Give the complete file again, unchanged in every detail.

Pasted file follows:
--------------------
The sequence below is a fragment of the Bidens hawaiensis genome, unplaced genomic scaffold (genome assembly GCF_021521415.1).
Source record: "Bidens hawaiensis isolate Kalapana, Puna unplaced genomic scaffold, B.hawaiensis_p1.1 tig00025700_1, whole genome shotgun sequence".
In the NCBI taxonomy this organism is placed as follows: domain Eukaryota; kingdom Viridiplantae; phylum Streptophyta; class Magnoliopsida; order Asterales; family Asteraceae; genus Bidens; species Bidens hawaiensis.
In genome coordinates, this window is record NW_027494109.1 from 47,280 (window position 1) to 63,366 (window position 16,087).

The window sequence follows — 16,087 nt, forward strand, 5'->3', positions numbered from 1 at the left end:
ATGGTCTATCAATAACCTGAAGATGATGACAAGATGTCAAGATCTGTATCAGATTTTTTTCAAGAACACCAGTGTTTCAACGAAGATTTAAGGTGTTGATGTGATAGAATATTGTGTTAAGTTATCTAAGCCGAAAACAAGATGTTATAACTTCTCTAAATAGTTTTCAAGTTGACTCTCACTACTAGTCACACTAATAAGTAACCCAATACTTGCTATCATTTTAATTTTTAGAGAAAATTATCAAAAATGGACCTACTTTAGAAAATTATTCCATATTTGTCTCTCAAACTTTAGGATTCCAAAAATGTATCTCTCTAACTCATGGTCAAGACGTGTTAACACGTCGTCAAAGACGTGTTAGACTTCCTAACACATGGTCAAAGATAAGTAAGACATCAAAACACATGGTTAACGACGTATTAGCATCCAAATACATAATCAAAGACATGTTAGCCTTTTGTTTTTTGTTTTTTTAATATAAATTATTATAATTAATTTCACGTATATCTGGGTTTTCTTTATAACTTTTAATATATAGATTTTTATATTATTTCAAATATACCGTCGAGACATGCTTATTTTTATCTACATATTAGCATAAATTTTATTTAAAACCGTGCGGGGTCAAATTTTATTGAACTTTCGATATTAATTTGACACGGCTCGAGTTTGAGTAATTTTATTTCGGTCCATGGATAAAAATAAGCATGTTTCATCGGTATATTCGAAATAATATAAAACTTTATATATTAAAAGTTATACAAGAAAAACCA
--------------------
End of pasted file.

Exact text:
The sequence below is a fragment of the Bidens hawaiensis genome, unplaced genomic scaffold (genome assembly GCF_021521415.1).
Source record: "Bidens hawaiensis isolate Kalapana, Puna unplaced genomic scaffold, B.hawaiensis_p1.1 tig00025700_1, whole genome shotgun sequence".
In the NCBI taxonomy this organism is placed as follows: domain Eukaryota; kingdom Viridiplantae; phylum Streptophyta; class Magnoliopsida; order Asterales; family Asteraceae; genus Bidens; species Bidens hawaiensis.
In genome coordinates, this window is record NW_027494109.1 from 47,280 (window position 1) to 63,366 (window position 16,087).

The window sequence follows — 16,087 nt, forward strand, 5'->3', positions numbered from 1 at the left end:
ATGGTCTATCAATAACCTGAAGATGATGACAAGATGTCAAGATCTGTATCAGATTTTTTTCAAGAACACCAGTGTTTCAACGAAGATTTAAGGTGTTGATGTGATAGAATATTGTGTTAAGTTATCTAAGCCGAAAACAAGATGTTATAACTTCTCTAAATAGTTTTCAAGTTGACTCTCACTACTAGTCACACTAATAAGTAACCCAATACTTGCTATCATTTTAATTTTTAGAGAAAATTATCAAAAATGGACCTACTTTAGAAAATTATTCCATATTTGTCTCTCAAACTTTAGGATTCCAAAAATGTATCTCTCTAACTCATGGTCAAGACGTGTTAACACGTCGTCAAAGACGTGTTAGACTTCCTAACACATGGTCAAAGATAAGTAAGACATCAAAACACATGGTTAACGACGTATTAGCATCCAAATACATAATCAAAGACATGTTAGCCTTTTGTTTTTTGTTTTTTTAATATAAATTATTATAATTAATTTCACGTATATCTGGGTTTTCTTTATAACTTTTAATATATAGATTTTTATATTATTTCAAATATACCGTCGAGACATGCTTATTTTTATCTACATATTAGCATAAATTTTATTTAAAACCGTGCGGGGTCAAATTTTATTGAACTTTCGATATTAATTTGACACGGCTCGAGTTTGAGTAATTTTATTTCGGTCCATGGATAAAAATAAGCATGTTTCATCGGTATATTCGAAATAATATAAAACTTTATATATTAAAAGTTATACAAGAAAAACCA